Tartaric Acid has a sharper, more biting level of tartness than Citric Acid.
Tartaric Acid is a natural crystalline compound most often found in grapes and is the principal acid in wine and the component that promotes aging and crispness of flavor.
Tartaric Acid is used to balance the acidity of wine.
Lowers the pH of fermenting "must" to a level where many undesirable spoilage bacteria cannot live.
A preservative after fermentation.
Tartaric acid provides some of the tartness in the wine.
Tartaric Acid is considerably more tart than Malic or Citric acid, and has its own qualities that some say gives wine its viniferous character.
Tartaric Acid is the primary acid found in fruits such as oranges, lemons and pineapples. It is typically used in wines that are naturally lacking in acid. Wines too low in acid are flat tasting. Tartaric Acid adds a liveliness to the wine and helps to bring out it`s fruity flavors.
Preferred Acid for fruit wines is acid blend unless otherwise stated.
Tartaric acid is preferred for Grapes.
Having the proper level of acidity will help to establish a vigorous fermentation.
Before you add any acid to a wine you should first check its acid level with pH Strips or a Acid Test Kit or follow a reliable recipe.
Directions: Before Fermentaton: Dissolve the required amount of Tartaric Acid directly into the wine before the yeast is added. Titration readings taken with an Acid Test Kit should be about .55%-tartaric for a proper fermentation.
Readings taken using pH Test Papers should be about 3.8 to 3.4. One level teaspoon of Tartaric Acid will raise the acid content of on U.S. gallon by .15%-tartaric.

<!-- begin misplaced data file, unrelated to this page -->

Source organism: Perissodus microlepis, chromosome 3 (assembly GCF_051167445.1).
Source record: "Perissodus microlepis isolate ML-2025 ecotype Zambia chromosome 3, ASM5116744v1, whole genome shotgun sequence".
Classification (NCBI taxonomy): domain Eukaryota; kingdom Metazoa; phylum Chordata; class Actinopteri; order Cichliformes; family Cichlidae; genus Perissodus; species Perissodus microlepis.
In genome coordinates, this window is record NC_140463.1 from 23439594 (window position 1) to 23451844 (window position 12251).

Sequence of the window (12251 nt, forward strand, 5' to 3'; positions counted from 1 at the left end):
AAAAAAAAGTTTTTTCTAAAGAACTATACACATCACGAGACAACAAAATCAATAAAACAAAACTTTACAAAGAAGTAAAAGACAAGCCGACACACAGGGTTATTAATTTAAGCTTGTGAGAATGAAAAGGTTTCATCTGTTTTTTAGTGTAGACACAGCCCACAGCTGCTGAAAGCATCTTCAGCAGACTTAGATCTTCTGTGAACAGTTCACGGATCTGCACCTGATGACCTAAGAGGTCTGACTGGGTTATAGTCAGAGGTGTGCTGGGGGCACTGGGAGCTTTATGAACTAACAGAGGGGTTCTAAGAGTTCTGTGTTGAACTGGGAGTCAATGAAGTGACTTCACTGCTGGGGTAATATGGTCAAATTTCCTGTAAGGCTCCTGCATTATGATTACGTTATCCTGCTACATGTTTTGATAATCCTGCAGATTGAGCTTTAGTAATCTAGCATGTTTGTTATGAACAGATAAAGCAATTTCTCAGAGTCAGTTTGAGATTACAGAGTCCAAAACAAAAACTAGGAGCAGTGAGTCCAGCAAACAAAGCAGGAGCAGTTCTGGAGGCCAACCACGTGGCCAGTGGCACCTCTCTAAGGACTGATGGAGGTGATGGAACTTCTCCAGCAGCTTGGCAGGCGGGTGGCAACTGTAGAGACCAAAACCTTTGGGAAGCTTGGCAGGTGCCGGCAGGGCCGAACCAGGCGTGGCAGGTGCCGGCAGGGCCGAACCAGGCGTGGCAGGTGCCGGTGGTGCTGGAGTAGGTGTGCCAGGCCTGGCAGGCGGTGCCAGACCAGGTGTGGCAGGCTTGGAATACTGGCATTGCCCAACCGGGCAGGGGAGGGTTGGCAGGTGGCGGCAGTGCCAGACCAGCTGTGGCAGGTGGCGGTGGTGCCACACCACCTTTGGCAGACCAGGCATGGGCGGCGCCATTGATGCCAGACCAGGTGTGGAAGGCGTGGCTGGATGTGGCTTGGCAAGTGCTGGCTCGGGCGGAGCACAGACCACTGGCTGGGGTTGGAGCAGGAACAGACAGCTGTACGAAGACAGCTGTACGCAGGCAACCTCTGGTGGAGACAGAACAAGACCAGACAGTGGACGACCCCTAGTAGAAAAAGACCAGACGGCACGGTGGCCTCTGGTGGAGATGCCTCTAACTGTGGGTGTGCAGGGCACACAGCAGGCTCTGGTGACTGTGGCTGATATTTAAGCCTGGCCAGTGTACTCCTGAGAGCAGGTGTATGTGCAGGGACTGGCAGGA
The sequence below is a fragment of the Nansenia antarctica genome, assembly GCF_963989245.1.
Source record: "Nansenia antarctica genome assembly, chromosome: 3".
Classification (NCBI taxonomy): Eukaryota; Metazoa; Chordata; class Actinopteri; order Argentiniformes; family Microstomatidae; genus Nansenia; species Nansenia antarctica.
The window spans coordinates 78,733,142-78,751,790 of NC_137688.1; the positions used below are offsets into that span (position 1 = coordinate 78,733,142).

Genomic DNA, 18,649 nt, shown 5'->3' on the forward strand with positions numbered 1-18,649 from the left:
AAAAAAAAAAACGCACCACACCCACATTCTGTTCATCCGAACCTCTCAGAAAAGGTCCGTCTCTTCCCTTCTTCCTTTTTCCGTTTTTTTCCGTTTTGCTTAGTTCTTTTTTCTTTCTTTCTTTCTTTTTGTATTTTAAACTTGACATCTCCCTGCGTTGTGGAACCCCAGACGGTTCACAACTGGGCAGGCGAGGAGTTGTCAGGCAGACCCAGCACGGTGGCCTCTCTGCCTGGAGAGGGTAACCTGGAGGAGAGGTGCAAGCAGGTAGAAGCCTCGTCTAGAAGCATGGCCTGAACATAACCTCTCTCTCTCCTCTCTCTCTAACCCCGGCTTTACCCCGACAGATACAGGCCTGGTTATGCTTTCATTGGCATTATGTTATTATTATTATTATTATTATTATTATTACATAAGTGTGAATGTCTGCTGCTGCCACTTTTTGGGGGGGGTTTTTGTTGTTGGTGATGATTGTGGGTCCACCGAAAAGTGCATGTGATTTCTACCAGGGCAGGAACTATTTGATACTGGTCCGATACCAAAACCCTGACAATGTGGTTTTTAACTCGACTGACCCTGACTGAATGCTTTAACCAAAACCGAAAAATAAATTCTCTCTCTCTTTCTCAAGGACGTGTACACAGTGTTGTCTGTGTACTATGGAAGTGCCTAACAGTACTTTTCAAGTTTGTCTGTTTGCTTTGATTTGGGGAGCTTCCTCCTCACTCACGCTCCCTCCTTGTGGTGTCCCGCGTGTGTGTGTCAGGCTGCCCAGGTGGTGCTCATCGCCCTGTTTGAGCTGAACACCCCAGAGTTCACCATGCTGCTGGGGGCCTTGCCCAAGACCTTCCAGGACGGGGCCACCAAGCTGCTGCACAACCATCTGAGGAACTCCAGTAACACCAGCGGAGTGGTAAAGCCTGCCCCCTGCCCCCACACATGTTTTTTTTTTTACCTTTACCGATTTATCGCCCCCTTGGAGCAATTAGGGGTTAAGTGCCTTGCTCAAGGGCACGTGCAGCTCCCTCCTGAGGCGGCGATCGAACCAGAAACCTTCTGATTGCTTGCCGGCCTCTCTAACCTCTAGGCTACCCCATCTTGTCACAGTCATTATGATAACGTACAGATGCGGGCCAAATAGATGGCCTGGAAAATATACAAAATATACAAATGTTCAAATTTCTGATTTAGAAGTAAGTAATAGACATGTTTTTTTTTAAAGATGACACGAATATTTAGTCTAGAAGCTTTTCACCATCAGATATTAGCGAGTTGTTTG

At Bottling Time: Sometimes wines will not taste their best, even when they are at their optimal level of acidity and may require a slight final acid adjustment to taste. This can depend on the wine`s character and your personal taste.
To do this, first put measured amounts of Tartaric Acid, by taste, in a quart sample of your wine. If you add too much to your sample, blend it back into the batch and pull a new sample.
Once the dosage is established, add that dose to the entire batch. note: some tartaric acid will drop out of suspension as potassium bitartrate if you are doing any cold stabilization.
You might want to re-test total acidity after cold stabilization.
One teaspoon of Tartaric Acid will raise the titratable acid level in a gallon of wine by .15 per cent tartaric.
Tartaric Acid is used for making Mascarpone, an Italian soft cheese which is made from cream and has a rich velvety texture with a sweet delicate flavor. Mascarpone is used as a cream with fruit and cakes as well as in many dessert recipes.
CONTAINS: Food Grade Tartaric Acid
DIRECTIONS: Use as directed in recipe.
STORAGE: Store tightly sealed in a cool, dry place.